And so Mr. D'Alema, a former Communist, has felt free to take shots at American foreign policy even as he cultivated what both Italian and American officials say is a warm relationship with Secretary of State Condoleezza Rice.

In the deployment to Lebanon, Italy and America found a common cause, if different motives, with each side praising the other for helping to form a more viable force of troops.

“If there is a little sniping and ‘I told you so' going on from the Italians, it's all to the good for the United States and Italy,” said John L. Harper, professor of American foreign policy and European studies at the Johns Hopkins School of Advanced International Studies in Bologna. “I don't see any obvious risks, in terms of U.S.-Italian relations.”

Earlier this month, however, Mr. D'Alema allowed a top Hezbollah official to take him by the arm when he toured bombed-out areas of Lebanon. Italian Jews were infuriated, and the moment confirmed for the center-right opposition their contention that Mr. Prodi's government — which ranges from Catholic centrists to far-left Greens and Communists — is essentially pro-Arab and anti-Israel.

In addition, some among the center-right oppose the Lebanon mission as likely to prove ineffective because, they say, Europe has never been strong or cohesive enough to provide real leadership.

“This is clearly an action intended in order to stop Israel's policy of defending itself and at the same time trying to show America that Europe has muscles,” said Paolo Guzzanti, a senator in Mr. Berlusconi's Forza Italia party. “Which is wrong, first off, because Europe unfortunately does not have muscles.”

“It's a pointless show,” he added. “It's ‘Hey, America, we are here!' ”

Mr. Prodi, Mr. D'Alema and other center-left leaders deny that their new direction is anti-American, with some taking specific care to dispute any suggestion of anti-Israeli bias.

“Perhaps one of the rare good things that Berlusconi did during his mandate was improving relations with Jerusalem,” said Francesco Rutelli, a deputy prime minister.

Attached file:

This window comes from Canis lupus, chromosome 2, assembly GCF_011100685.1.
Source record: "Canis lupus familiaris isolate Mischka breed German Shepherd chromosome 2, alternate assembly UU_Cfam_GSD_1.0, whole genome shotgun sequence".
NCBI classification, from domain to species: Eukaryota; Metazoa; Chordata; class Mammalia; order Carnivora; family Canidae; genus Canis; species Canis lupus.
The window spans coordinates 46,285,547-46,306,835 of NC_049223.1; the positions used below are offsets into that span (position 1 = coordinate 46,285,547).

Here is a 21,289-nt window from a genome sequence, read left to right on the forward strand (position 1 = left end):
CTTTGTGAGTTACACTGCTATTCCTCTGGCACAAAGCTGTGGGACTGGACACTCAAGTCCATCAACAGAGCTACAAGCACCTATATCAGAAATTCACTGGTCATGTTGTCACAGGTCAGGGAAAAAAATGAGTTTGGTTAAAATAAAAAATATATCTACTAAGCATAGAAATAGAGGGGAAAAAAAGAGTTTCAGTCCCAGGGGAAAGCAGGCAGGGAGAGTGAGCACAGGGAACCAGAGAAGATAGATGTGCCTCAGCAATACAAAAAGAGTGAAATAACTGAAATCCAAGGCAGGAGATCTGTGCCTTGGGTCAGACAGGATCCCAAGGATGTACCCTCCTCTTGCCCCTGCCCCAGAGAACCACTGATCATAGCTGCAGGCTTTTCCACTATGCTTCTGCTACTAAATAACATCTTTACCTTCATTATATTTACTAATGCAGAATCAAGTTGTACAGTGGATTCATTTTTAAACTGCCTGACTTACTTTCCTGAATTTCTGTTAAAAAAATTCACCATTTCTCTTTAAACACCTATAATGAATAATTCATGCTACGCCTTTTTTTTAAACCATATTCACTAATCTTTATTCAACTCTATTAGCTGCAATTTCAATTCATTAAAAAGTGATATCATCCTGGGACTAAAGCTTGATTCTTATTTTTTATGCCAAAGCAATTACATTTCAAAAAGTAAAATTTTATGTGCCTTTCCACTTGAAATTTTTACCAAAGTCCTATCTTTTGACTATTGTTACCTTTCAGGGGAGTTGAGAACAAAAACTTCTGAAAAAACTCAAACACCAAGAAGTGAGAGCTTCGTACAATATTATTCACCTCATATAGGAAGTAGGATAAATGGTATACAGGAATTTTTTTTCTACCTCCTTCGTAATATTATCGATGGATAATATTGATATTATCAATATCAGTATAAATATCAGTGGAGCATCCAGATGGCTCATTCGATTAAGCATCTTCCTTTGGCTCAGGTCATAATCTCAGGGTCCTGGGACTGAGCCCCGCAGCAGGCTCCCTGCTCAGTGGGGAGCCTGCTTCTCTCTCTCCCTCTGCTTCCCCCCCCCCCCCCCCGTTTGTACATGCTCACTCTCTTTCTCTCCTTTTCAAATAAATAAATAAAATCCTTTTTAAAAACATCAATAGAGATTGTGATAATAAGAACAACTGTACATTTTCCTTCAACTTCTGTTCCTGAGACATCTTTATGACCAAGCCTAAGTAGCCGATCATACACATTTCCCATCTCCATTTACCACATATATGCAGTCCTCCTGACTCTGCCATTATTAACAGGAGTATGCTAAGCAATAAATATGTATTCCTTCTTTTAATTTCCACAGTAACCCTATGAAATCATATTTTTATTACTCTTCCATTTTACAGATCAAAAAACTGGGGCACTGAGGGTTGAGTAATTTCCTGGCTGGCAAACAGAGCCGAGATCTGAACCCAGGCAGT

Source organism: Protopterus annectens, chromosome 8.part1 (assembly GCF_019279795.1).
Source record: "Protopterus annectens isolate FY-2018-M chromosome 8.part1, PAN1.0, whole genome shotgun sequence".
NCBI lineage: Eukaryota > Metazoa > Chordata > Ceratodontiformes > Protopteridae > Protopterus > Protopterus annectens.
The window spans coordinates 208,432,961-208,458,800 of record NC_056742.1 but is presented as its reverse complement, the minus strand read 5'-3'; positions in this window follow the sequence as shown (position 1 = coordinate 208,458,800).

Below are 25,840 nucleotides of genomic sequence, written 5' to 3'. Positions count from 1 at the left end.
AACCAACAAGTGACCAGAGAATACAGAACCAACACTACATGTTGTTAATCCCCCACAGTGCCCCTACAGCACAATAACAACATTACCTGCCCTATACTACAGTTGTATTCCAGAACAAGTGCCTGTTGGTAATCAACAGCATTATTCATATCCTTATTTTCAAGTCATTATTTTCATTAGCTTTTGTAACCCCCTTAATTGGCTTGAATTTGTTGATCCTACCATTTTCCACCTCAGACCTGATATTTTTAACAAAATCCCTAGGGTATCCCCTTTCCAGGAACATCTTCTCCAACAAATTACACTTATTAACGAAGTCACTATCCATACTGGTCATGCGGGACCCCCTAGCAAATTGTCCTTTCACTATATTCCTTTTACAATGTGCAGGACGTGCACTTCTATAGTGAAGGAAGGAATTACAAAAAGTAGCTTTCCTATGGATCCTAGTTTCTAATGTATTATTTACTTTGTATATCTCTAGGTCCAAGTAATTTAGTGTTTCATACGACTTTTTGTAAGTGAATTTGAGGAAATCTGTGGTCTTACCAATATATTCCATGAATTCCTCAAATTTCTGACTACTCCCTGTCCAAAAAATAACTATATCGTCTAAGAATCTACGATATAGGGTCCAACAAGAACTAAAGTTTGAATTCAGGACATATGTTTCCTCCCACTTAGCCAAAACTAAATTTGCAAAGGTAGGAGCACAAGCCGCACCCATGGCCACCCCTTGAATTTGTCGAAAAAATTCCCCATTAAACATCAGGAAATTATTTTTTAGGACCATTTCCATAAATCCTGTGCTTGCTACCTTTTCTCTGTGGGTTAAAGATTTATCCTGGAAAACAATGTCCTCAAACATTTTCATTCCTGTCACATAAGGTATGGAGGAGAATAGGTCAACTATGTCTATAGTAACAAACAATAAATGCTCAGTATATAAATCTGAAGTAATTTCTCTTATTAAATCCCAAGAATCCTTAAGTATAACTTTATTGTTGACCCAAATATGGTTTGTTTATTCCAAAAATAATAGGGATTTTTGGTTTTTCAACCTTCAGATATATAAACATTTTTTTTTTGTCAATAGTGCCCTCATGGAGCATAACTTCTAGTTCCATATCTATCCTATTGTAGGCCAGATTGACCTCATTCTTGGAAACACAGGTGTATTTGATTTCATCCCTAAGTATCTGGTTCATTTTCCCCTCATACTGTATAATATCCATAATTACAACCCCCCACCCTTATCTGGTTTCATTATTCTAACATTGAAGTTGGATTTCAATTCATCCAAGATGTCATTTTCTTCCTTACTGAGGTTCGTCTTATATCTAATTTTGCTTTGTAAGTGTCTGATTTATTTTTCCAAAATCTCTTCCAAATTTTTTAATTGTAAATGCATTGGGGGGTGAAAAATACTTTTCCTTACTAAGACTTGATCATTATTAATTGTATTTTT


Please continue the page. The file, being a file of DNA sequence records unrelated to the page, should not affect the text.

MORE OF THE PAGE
The peacekeeping mission will be the first major deployment led by Europe since the war in Bosnia in the early 1990's, an effort often criticized as weak and ineffective. And the risks in Lebanon — and thus to Italy's ambitions for a more credible European role — are great: in 1983, 241 American service members and 58 French paratroopers were killed in Lebanon in a bombing of their barracks.

Sergio Romano, a former Italian ambassador to NATO and an influential newspaper columnist, argued that those risks increase if Europe is not able to develop a coherent foreign policy for the region. Otherwise, he said, soldiers will be put in harm's way without the prospect of a long-term gain — and worse, they may not be able to respond effectively when things, inevitably, go wrong.

“Being on the ground with a military force in a situation like that, it's just one piece of the puzzle,” Mr. Romano said. “It's a very big job.”

Mr. Prodi and Mr. D'Alema agree that any deployment must be linked to a larger solution in the region, in the long term if not right away.

“Let's use common sense,” Mr. Prodi said. “Step by step. Now we have to guarantee peace between Lebanon and Israel. Then of course we have to start dialogue, links, but we will expand to the neighboring problems.”

“Now we have to prepare the minds and the souls for that,” he said.
Annotazioni − Peter Kiefer contributed reporting for this article.